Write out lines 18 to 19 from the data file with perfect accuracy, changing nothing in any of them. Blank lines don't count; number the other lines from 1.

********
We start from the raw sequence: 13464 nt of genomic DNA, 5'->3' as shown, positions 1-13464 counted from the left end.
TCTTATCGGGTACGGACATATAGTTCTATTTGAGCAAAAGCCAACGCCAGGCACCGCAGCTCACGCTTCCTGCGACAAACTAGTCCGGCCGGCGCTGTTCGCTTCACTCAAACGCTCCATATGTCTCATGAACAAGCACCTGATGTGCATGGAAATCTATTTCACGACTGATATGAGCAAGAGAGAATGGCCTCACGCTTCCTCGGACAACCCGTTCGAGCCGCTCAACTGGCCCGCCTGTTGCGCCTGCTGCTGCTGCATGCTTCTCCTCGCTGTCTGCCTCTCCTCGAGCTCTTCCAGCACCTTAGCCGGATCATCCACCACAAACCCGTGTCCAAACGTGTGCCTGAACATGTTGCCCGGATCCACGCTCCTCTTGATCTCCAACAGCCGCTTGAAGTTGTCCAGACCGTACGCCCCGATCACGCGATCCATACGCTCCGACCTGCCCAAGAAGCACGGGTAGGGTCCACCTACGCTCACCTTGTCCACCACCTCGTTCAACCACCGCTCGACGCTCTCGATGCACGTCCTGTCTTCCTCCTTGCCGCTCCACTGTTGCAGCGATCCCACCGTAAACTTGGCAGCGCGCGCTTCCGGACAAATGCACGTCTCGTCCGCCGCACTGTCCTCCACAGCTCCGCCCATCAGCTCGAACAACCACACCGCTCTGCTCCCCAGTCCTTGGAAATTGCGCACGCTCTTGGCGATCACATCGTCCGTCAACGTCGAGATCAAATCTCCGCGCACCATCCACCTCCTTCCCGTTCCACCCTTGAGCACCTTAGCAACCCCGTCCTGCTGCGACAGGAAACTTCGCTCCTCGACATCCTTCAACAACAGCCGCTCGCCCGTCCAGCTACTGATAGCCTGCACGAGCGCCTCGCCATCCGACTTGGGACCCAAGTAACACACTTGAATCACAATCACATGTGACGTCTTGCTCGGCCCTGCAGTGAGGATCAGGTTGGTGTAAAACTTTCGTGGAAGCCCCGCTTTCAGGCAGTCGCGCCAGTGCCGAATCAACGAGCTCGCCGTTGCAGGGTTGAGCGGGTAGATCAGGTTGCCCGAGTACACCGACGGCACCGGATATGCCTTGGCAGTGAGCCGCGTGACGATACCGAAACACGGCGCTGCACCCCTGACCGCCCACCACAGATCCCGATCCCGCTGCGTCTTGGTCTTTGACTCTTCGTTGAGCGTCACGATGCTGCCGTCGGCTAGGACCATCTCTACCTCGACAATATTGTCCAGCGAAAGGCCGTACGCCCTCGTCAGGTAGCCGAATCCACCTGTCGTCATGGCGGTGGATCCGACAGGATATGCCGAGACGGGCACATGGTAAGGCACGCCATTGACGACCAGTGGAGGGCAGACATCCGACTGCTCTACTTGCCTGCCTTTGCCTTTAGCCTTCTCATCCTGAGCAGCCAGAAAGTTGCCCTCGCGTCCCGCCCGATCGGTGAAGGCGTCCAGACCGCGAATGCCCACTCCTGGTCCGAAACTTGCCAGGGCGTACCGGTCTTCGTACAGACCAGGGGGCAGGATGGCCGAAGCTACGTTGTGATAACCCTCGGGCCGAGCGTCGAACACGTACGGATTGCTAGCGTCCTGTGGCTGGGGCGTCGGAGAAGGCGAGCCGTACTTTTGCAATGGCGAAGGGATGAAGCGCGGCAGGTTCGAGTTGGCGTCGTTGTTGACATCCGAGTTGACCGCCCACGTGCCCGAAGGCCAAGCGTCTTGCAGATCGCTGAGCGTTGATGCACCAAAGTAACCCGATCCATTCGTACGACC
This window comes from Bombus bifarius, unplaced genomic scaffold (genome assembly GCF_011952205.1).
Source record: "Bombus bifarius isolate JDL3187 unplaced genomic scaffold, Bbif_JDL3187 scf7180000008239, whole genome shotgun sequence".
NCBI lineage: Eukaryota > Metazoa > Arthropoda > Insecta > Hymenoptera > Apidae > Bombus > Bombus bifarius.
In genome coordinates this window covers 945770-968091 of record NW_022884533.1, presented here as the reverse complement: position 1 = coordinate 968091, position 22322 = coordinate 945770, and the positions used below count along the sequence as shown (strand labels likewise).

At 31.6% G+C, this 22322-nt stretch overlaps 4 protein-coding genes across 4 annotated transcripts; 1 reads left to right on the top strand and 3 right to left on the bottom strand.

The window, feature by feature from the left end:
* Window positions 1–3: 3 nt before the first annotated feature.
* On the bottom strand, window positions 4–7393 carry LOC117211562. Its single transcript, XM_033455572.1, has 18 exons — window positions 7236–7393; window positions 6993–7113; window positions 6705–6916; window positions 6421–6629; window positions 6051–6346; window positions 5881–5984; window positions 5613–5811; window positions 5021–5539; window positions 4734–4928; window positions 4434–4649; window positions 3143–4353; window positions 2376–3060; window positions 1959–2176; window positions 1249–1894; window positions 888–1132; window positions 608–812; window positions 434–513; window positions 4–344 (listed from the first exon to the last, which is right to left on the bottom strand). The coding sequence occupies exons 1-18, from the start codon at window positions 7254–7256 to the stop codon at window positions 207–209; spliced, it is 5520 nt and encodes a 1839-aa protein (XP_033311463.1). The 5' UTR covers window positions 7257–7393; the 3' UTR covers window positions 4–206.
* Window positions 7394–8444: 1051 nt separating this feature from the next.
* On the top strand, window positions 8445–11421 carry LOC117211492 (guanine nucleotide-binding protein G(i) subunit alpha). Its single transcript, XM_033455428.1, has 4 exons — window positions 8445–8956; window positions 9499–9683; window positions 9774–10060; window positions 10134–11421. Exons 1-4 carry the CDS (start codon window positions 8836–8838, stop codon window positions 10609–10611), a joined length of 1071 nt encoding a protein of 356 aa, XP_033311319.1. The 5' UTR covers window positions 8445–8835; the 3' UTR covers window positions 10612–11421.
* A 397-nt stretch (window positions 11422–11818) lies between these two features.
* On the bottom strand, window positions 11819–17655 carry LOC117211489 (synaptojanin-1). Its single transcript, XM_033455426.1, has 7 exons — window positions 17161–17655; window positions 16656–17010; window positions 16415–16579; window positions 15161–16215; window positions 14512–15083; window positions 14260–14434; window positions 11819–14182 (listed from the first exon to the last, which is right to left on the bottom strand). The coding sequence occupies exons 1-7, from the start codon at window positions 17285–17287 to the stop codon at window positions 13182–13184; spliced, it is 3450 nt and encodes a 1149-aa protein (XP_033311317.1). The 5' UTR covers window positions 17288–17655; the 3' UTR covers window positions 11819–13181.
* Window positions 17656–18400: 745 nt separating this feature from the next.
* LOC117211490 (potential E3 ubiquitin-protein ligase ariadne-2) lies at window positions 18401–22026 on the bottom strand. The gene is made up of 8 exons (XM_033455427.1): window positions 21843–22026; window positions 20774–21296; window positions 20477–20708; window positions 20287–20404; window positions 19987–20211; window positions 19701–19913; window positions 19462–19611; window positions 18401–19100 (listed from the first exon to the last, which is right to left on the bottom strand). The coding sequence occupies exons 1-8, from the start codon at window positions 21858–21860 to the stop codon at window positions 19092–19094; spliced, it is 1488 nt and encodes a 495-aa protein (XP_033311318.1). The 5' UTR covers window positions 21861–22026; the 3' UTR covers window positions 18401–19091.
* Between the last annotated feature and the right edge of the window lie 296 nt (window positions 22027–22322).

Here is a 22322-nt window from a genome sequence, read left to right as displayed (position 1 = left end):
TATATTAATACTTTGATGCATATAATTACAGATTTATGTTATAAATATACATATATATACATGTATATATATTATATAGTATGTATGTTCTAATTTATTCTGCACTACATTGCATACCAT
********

Here is a 22322-nt window from a genome sequence, read left to right as displayed (position 1 = left end):
TATATTAATACTTTGATGCATATAATTACAGATTTATGTTATAAATATACATATATATACATGTATATATATTATATAGTATGTATGTTCTAATTTATTCTGCACTACATTGCATACCAT